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  • You've earned the: {{badge.Title}} badge!

Better luck next time.

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Previous Article: 5: Rolling Tobacco

Every premium cigar you’ve ever had was rolled by hand. As opposed to cigarettes and machine-wrapped cigars, premium cigars are crafted by hand by trained artisans. The art of rolling a cigar is a time-honored tradition that can take years to master. While we’ll take a quick look at this process here, remember that it is much easier said than done.

Properly rolling a cigar ensures that the flavors complement each other well, that the cigar burns evenly, and that the draw is measured and smooth. You can tell when a cigar has been rolled properly by the quality of the burn, the solid development of the ash, and balance of the draw. Even slight imperfections in the rolling process can compromise the integrity of a cigar, which is why professional cigar rollers are held in such high esteem and train so vigorously to hone their skills.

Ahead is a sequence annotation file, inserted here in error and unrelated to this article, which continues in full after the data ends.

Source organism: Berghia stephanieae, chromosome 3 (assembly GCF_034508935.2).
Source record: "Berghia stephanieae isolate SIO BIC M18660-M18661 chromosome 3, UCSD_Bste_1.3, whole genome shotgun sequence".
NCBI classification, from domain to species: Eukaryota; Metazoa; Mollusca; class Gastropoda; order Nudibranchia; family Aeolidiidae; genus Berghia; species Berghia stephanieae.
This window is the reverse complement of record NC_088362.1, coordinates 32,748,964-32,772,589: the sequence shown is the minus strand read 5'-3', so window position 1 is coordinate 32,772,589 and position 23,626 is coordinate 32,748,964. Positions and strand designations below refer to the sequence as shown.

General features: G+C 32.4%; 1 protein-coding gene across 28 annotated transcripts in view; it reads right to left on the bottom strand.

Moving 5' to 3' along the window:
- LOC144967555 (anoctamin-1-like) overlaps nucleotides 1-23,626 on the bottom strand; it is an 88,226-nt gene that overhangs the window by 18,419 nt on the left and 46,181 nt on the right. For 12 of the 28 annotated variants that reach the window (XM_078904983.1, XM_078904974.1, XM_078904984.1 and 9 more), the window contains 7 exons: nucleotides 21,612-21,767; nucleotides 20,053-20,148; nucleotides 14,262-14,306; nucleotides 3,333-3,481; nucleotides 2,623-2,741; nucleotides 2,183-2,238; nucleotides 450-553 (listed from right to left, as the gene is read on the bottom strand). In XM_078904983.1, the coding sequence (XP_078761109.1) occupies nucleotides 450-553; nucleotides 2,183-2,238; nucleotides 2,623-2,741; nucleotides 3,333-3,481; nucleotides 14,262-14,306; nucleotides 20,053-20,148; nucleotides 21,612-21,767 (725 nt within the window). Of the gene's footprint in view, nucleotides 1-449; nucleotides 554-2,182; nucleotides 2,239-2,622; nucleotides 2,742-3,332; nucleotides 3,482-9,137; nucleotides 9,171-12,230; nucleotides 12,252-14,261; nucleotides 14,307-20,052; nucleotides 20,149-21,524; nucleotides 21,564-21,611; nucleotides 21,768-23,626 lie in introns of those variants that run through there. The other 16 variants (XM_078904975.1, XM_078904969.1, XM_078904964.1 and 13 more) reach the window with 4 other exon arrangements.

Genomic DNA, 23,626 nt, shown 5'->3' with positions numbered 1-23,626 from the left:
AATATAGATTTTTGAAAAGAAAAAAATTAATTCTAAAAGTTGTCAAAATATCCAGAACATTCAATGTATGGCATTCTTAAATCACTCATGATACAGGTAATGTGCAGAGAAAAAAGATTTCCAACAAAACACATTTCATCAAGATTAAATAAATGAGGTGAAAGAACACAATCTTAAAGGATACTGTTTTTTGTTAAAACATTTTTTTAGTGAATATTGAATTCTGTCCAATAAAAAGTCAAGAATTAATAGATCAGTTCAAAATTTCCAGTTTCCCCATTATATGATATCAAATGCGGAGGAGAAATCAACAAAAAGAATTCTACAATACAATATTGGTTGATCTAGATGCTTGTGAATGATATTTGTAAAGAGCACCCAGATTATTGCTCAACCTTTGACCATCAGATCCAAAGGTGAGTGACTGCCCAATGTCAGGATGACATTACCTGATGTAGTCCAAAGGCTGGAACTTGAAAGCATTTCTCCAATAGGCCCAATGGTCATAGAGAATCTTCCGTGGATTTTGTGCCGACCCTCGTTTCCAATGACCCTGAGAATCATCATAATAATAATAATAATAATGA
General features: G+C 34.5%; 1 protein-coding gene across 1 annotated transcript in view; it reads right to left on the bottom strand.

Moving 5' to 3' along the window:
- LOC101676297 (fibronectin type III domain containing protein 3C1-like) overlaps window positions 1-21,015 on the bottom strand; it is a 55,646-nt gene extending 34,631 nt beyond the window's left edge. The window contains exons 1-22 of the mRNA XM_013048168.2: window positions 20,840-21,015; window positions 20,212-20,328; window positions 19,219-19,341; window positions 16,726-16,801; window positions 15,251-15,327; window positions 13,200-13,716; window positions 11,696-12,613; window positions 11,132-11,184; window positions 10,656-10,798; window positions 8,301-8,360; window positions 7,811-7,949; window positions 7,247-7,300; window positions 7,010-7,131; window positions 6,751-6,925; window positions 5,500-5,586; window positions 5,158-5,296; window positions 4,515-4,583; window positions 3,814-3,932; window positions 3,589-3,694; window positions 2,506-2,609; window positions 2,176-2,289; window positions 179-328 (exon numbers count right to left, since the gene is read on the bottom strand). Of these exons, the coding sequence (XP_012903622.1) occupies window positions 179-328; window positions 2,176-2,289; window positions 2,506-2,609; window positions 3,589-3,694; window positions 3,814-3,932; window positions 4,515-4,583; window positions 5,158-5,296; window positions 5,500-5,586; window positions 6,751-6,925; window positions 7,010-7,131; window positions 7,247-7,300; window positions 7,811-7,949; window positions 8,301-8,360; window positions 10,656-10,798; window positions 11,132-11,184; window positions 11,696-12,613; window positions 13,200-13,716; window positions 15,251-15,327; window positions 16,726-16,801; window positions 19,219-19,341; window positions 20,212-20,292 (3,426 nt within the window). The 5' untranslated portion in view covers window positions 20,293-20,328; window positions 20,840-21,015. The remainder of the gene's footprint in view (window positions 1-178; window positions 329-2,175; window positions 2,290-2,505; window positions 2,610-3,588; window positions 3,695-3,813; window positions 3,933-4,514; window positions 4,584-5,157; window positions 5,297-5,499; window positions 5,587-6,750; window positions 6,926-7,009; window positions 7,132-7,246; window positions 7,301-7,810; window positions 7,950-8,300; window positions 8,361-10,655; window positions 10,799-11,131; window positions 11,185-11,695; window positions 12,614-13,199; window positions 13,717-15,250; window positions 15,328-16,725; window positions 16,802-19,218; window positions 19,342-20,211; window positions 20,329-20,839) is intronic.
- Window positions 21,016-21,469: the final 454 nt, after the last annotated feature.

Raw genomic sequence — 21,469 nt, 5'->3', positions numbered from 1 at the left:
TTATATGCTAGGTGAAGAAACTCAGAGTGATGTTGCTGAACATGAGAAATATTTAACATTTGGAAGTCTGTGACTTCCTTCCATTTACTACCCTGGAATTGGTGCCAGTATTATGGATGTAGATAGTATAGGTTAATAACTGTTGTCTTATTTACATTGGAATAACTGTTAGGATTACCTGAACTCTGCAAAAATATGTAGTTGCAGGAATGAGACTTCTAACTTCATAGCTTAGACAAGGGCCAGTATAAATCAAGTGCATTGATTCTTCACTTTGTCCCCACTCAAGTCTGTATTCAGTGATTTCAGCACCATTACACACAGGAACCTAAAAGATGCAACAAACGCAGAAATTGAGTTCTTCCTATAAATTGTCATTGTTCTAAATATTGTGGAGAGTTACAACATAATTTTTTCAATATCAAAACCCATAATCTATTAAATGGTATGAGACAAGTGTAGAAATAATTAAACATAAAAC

Next Article: 7: Banding & Boxing Cigars

For the most part, cigars look a lot alike. Sure, there are certain cigar oddities –– such as excessively long cigars or cigars that come in bizarre shapes. But, generally speaking, a majority of cigars share a similar size, shape, and color. If you were to walk into a cigar shop, pick a cigar at random and remove the band, it would be incredibly difficult for anyone –– even an experienced cigar smoker –– to identify the stick with any degree of accuracy.

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Comments

  • Member Avatar
    (34 days ago)

    I love the education articles. Thus one is definitely in my wheel house. I age all my cigars to an extent. Anything I order is my humidor for a minimum of 2 months before I smoke one. I’ve been fortunate in the amount of cigars I have been able to obtain so some of my cigars have a few years on them.

    Keep the great articles coming.

  • Member Avatar
    (35 days ago)

    loving these articles so far - such good reads

  • Member Avatar
    (37 days ago)

    Will definitely be looking for more aging information. I feel this is just the tip of the iceberg on learning the aging process.

  • Member Avatar
    (41 days ago)

    So when tobacco is aged in a whiskey barrel --is it just packed full?